Professional Cycling For the Fans - What happened to aggressive riding in the tour?
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The trend in the tour seems to be counterpunching. This year especially no, so-called contender, went after the race they all laid back until the Posties made a move, by then it was too late. We need a Claudio Chiappucci or a young Lemond (circa 1985) to make the race. There are no aggressors in the race anymore. The result: a boring (so far) tour.
07-20-04, 04:09 PM
It has been noted in other threads that the USPS team's fast tempo riding at the base of the hills has stolen the legs from anybody who might mount an attack. I agree. The last thing anyone wants to do after pushing 20 mph on the beginning of an ascent for twenty to thirty minutes is stamp on the pedals on a 7-8% slope.
I can imagine everyone behind the USPS on the beginning of these climbs thinking to themselves, "THEY'RE GOING TO KILL US."
07-20-04, 04:15 PM
Vino would have given it a go.
07-20-04, 08:17 PM
According to the OLN commentary this morning, this Tour is the fastest to date. I guess the pace is so high that it makes it very difficult to launch attacks. Look at the way "contenders" dropped out of contention in the Pyrénées, only because the pace established by the Posties made it unbearable to most of the riders. Lance and Basso are basically the only ones able to sustain it.
The fastest Tour to date. The stages at La Mongie, Plateau de Beille and then, today at Villard de "Lance", were GREAT. How about Virenque's stage w/ the longest breakway in memory? How about the stage where Inigo Landaluze and Philipe Simeoni get caught by McEwen and Co. just meters from the line? The sprint competition closely contested by the old guard, in Eric Zabel, and the prime-of-his-career Robbie McEwen? How about the most crashes in recent memory, that impacted the Tour greatly and added excitement, albeit morbid excitement? How about the burning question of Jan's podium potential versus his close friend and teammate "Klodi"'s position? These are ALL indicators of a great competition and competitive aggression!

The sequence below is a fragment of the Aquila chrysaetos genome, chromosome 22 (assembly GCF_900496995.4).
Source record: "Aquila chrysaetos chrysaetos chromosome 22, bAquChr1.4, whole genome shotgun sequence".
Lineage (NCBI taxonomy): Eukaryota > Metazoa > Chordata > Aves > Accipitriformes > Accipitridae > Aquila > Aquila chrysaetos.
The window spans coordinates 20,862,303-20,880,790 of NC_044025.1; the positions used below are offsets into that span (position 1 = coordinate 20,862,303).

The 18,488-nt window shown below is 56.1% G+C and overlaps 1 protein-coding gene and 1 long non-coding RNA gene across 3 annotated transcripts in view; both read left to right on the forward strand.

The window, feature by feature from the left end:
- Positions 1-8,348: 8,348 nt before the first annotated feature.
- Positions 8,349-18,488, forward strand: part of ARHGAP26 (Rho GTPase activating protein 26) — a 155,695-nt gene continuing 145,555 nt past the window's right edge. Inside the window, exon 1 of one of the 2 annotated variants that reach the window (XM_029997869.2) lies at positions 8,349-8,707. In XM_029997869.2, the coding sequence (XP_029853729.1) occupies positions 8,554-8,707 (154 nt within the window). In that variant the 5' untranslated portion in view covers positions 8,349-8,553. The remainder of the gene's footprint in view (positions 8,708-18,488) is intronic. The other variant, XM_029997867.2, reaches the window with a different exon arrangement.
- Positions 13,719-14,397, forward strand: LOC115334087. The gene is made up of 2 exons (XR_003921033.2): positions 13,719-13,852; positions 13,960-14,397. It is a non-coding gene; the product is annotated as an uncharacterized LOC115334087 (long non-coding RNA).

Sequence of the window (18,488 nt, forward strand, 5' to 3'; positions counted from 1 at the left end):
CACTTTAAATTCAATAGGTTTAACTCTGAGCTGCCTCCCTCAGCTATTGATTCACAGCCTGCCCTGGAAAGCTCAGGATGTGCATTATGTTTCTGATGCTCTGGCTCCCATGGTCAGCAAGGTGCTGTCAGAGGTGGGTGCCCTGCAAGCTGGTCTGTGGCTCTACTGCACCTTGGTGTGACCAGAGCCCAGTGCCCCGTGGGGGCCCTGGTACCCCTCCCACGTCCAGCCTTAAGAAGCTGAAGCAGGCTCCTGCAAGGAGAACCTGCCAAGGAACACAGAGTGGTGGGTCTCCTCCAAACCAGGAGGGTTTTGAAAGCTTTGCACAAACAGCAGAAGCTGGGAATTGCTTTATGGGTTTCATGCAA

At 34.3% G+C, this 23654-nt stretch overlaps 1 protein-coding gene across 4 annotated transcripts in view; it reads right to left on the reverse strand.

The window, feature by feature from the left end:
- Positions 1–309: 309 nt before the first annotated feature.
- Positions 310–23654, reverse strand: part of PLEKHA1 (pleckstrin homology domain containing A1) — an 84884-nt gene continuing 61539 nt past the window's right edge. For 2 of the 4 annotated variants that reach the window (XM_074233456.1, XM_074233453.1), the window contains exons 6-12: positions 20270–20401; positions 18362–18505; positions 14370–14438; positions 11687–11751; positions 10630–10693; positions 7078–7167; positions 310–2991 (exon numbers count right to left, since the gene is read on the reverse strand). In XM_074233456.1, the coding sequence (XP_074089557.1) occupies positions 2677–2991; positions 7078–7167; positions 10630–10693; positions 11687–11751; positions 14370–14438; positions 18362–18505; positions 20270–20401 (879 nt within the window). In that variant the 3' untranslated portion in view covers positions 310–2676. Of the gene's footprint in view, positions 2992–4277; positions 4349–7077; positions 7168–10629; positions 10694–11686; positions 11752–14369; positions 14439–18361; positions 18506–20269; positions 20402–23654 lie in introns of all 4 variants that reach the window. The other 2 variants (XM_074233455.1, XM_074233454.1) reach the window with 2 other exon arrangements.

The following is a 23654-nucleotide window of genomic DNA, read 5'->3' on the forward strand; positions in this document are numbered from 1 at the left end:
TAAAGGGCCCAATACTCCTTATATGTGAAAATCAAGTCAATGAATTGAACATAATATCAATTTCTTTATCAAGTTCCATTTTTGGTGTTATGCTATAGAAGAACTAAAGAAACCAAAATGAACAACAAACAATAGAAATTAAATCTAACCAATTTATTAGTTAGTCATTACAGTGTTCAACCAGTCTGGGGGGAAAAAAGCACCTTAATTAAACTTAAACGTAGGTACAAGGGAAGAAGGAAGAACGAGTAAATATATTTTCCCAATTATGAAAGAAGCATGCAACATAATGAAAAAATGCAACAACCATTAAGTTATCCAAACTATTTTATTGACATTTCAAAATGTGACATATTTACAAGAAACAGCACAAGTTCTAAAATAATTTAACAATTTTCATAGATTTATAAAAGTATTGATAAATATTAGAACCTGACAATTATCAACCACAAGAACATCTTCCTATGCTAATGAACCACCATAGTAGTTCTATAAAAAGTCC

07-21-04, 07:08 AM
Aggression for the sake of aggression is a stupid waste of limited and valuable resources. A gc contender always has to weigh the cost of an effort vs the benefit. Lance, for instance, knows that his best opportunities to gain significant time with the lowest energy cost is near the end of hard climbs and on time trials. If he, or any gc contender for that matter, were to stupidly go off the front, even with their team, they would be chased down. Even the mighty Postal team could not hold off the entire peloton if the latter seriously wanted to chase them down, which they definitely would. A prolonged attempt at such a breakaway would burn many matches and probably come to naught. The reason Postal is able to control things so well is they no how to pick their battles. They don't waste energy when they don't have to. Energy is only a semi-renewable energy resource in a 3-week tour. If you burn 5 matches one day, you can probably only replace 3. Every day exacts an expense that can only partially be repaid. Spending more than necessary increases the deficit. If that extra expenditure has not paid significant dividends, it was a stupid waste.
Breakaways are for low gc riders who are willing to spend resources in hopes of a stage win, their only hope for glory, young bucks from weak teams who are sent off the front for as long as they can hold out to get valuable TV exposure for the sponsor, and team members who are sent with a break to help control it or be available to work for his leader later if the team can pull the leader up at some point. This worked well for Saeco on a couple of stages in the Giro.
I was a little surprised at Jan's attack yesterday. It seemed to work out in that he lost less time than previous mountain stages, but we will see today whether it cost too much.
You have to pick your battles.
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